The registration problem at hand consists of finding the transformation that best fits a set of noisy observations of geometric primitives taken from the frames of references and . That is, we are interested in finding the relative pose that minimizes a particular cost function.
Fundamentally different problems arise next depending on whether the correspondences between the two sets are known or unknown. If they are known, an optimal transformation algorithm, which usually has a closed-form solution, must be employed; otherwise, the usual approach is to apply a version of the Iterative Closest Point (ICP) ([Besl and McKay(1992), Pomerleau et al.(2015)Pomerleau, Colas, Siegwart, et al.]) to iterate between establishing correspondences and finding the corresponding optimal transformation (using one of the algorithms of the former group) until convergence is achieved.
Existing ICP algorithms have been reviewed extensively in the literature, for example, in [Pomerleau et al.(2015)Pomerleau, Colas, Siegwart, et al.]. Most proposed versions deal only with point-to-point correspondences, or propose point-to-plane correspondences, as in [Segal et al.(2009)Segal, Haehnel, and Thrun]. Closed-form solution for plane to plane pairings was already proposed in the seminar work [Faugeras and Hebert(1986)], although line to line correspondences lacked a closed-form solution and a nonlinear iterative solution was proposed in that case.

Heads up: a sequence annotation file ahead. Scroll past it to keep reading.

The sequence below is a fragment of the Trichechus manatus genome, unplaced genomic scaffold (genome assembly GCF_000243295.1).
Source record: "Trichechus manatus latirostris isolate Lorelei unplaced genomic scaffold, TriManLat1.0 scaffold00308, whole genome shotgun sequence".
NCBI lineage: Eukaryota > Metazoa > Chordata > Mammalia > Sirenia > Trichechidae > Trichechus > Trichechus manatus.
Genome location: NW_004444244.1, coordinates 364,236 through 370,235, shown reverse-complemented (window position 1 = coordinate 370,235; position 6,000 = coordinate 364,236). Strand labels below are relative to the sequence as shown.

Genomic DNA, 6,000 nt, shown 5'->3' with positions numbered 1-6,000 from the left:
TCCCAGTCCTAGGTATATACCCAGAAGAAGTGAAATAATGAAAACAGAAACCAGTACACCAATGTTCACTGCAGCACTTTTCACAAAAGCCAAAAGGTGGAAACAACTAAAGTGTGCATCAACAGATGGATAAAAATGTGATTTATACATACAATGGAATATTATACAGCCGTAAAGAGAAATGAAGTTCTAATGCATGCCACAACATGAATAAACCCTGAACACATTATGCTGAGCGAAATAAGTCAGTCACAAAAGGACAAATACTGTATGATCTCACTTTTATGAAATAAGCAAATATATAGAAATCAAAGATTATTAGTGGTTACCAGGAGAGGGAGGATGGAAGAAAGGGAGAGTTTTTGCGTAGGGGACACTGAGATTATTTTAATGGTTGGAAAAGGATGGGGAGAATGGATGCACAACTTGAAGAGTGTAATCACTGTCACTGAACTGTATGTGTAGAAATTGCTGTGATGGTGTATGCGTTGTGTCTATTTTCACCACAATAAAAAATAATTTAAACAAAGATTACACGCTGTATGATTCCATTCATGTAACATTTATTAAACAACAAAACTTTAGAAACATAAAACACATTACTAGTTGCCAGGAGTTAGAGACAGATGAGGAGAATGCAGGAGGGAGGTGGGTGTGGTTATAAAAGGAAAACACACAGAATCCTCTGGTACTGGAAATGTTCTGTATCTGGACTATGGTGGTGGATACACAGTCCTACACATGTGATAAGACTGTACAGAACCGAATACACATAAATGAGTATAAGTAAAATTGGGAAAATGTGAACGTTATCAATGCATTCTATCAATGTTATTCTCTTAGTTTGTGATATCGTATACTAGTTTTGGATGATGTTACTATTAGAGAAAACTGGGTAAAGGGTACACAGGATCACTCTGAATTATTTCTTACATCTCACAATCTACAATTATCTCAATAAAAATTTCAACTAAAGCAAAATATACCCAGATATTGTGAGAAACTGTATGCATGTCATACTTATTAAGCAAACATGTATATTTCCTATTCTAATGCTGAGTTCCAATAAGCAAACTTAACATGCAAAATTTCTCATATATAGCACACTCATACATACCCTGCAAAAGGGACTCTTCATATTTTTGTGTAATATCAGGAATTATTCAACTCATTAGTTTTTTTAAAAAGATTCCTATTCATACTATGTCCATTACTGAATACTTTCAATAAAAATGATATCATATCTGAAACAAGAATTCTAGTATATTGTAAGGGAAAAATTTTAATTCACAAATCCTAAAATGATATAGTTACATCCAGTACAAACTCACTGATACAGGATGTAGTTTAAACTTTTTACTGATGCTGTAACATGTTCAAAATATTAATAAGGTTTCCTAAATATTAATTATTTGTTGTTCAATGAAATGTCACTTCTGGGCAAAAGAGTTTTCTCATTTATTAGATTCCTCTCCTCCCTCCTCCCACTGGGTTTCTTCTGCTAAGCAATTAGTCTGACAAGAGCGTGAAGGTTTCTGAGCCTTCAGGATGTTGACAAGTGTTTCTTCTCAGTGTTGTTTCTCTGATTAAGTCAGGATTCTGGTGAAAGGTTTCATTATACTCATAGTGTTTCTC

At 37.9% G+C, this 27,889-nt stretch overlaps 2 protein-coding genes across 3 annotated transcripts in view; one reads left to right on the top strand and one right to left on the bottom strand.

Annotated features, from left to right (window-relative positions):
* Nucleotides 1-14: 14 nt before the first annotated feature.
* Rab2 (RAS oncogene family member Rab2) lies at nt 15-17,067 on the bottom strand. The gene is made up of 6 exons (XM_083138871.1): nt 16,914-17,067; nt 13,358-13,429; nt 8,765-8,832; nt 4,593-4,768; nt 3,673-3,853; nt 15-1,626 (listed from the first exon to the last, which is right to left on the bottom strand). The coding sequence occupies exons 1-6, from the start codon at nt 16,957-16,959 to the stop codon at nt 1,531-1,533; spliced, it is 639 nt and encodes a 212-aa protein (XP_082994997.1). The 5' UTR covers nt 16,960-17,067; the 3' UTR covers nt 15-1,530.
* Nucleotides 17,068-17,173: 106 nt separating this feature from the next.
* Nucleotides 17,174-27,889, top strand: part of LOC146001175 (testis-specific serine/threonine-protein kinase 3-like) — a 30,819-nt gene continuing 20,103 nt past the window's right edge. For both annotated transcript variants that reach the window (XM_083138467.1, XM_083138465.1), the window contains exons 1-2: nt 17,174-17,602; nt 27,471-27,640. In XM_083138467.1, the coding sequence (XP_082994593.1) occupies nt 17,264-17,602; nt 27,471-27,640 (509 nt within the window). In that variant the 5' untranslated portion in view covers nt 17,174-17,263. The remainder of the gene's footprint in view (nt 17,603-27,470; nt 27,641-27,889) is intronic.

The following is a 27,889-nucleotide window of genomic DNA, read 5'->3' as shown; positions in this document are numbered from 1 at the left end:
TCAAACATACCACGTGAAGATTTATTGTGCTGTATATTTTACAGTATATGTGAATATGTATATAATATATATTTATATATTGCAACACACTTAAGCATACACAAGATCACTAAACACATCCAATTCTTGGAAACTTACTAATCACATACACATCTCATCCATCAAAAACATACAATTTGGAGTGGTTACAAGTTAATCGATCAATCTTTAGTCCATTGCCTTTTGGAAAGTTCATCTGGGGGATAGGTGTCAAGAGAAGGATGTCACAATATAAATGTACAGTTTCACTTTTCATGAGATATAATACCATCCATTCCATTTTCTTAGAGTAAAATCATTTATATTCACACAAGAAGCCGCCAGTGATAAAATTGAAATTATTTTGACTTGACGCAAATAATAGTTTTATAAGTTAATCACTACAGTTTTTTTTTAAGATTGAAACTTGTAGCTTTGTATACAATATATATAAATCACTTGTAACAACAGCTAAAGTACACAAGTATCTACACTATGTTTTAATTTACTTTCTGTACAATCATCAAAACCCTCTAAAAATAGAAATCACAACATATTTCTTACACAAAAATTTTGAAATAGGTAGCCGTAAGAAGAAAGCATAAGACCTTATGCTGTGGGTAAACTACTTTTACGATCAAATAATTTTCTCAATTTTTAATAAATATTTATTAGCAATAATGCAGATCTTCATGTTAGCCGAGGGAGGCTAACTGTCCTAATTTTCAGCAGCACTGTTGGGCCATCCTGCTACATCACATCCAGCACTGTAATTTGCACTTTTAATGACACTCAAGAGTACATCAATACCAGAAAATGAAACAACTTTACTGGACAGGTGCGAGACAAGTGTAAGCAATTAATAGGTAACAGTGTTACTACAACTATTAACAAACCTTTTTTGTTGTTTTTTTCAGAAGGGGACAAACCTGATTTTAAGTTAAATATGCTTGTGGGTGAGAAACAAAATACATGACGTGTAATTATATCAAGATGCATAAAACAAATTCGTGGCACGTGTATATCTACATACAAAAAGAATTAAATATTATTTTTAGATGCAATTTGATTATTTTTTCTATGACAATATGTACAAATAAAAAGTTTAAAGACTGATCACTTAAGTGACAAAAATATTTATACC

The present approach aims at integrating planes and lines into existing optimal attitude solvers, an idea that seems not to be proposed in related works. Note that a fundamental limitation of our proposal in its present form is that planes and lines only contribute information about the relative orientation between two frames of references, thus at least one point to point pairing is required to completely solve the full SE(3) relative pose.
The goal of this work is, therefore, to: (i) provide a way to integrate different geometric primitives into the existing Horn’s and OLAE solvers, and (ii) perform an experimental evaluation of their performance.
The rest of this paper is organized as follows. Section 2 reviews the foundations of the related methods. Then, the proposed method, together with a throughout discussion of how to reliably implement OLAE is provided in Section 3. Experimental results are then exposed in the next section and we finally provide some discussion and conclusions in Section 5.